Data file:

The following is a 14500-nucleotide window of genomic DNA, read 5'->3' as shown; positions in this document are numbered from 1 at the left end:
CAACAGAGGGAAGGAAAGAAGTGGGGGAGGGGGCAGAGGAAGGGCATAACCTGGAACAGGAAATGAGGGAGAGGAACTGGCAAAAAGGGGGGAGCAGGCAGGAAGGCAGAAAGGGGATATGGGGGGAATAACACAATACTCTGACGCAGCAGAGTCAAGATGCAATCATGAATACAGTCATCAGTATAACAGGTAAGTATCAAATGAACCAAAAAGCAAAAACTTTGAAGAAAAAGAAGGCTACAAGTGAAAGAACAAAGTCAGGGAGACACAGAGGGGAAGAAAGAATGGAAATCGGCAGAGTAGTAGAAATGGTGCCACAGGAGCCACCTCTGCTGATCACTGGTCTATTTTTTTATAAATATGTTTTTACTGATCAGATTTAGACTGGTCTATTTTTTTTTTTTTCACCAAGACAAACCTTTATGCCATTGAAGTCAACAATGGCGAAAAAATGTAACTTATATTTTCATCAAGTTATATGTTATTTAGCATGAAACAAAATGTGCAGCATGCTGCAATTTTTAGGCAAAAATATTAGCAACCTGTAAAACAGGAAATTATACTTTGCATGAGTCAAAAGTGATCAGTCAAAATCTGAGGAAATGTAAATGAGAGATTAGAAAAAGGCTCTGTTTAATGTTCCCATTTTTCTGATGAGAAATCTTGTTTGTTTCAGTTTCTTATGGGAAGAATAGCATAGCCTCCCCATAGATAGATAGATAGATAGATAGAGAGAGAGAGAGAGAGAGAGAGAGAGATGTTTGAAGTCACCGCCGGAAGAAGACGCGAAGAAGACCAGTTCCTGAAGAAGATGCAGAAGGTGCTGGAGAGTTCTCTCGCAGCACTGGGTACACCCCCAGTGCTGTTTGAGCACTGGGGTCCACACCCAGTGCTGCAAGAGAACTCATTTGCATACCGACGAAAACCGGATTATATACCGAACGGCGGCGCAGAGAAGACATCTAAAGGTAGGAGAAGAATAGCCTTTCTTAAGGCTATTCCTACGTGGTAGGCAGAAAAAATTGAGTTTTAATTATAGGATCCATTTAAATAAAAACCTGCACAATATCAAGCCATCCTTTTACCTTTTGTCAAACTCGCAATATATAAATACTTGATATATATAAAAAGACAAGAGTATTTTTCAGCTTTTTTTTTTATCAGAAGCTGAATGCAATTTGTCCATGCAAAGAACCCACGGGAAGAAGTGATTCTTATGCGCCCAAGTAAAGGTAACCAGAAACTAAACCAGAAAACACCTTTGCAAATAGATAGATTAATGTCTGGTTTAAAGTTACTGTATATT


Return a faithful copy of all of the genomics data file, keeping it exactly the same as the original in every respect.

The following is a 14500-nucleotide window of genomic DNA, read 5'->3' as shown; positions in this document are numbered from 1 at the left end:
CAACAGAGGGAAGGAAAGAAGTGGGGGAGGGGGCAGAGGAAGGGCATAACCTGGAACAGGAAATGAGGGAGAGGAACTGGCAAAAAGGGGGGAGCAGGCAGGAAGGCAGAAAGGGGATATGGGGGGAATAACACAATACTCTGACGCAGCAGAGTCAAGATGCAATCATGAATACAGTCATCAGTATAACAGGTAAGTATCAAATGAACCAAAAAGCAAAAACTTTGAAGAAAAAGAAGGCTACAAGTGAAAGAACAAAGTCAGGGAGACACAGAGGGGAAGAAAGAATGGAAATCGGCAGAGTAGTAGAAATGGTGCCACAGGAGCCACCTCTGCTGATCACTGGTCTATTTTTTTATAAATATGTTTTTACTGATCAGATTTAGACTGGTCTATTTTTTTTTTTTTCACCAAGACAAACCTTTATGCCATTGAAGTCAACAATGGCGAAAAAATGTAACTTATATTTTCATCAAGTTATATGTTATTTAGCATGAAACAAAATGTGCAGCATGCTGCAATTTTTAGGCAAAAATATTAGCAACCTGTAAAACAGGAAATTATACTTTGCATGAGTCAAAAGTGATCAGTCAAAATCTGAGGAAATGTAAATGAGAGATTAGAAAAAGGCTCTGTTTAATGTTCCCATTTTTCTGATGAGAAATCTTGTTTGTTTCAGTTTCTTATGGGAAGAATAGCATAGCCTCCCCATAGATAGATAGATAGATAGATAGAGAGAGAGAGAGAGAGAGAGAGAGAGATGTTTGAAGTCACCGCCGGAAGAAGACGCGAAGAAGACCAGTTCCTGAAGAAGATGCAGAAGGTGCTGGAGAGTTCTCTCGCAGCACTGGGTACACCCCCAGTGCTGTTTGAGCACTGGGGTCCACACCCAGTGCTGCAAGAGAACTCATTTGCATACCGACGAAAACCGGATTATATACCGAACGGCGGCGCAGAGAAGACATCTAAAGGTAGGAGAAGAATAGCCTTTCTTAAGGCTATTCCTACGTGGTAGGCAGAAAAAATTGAGTTTTAATTATAGGATCCATTTAAATAAAAACCTGCACAATATCAAGCCATCCTTTTACCTTTTGTCAAACTCGCAATATATAAATACTTGATATATATAAAAAGACAAGAGTATTTTTCAGCTTTTTTTTTTATCAGAAGCTGAATGCAATTTGTCCATGCAAAGAACCCACGGGAAGAAGTGATTCTTATGCGCCCAAGTAAAGGTAACCAGAAACTAAACCAGAAAACACCTTTGCAAATAGATAGATTAATGTCTGGTTTAAAGTTACTGTATATT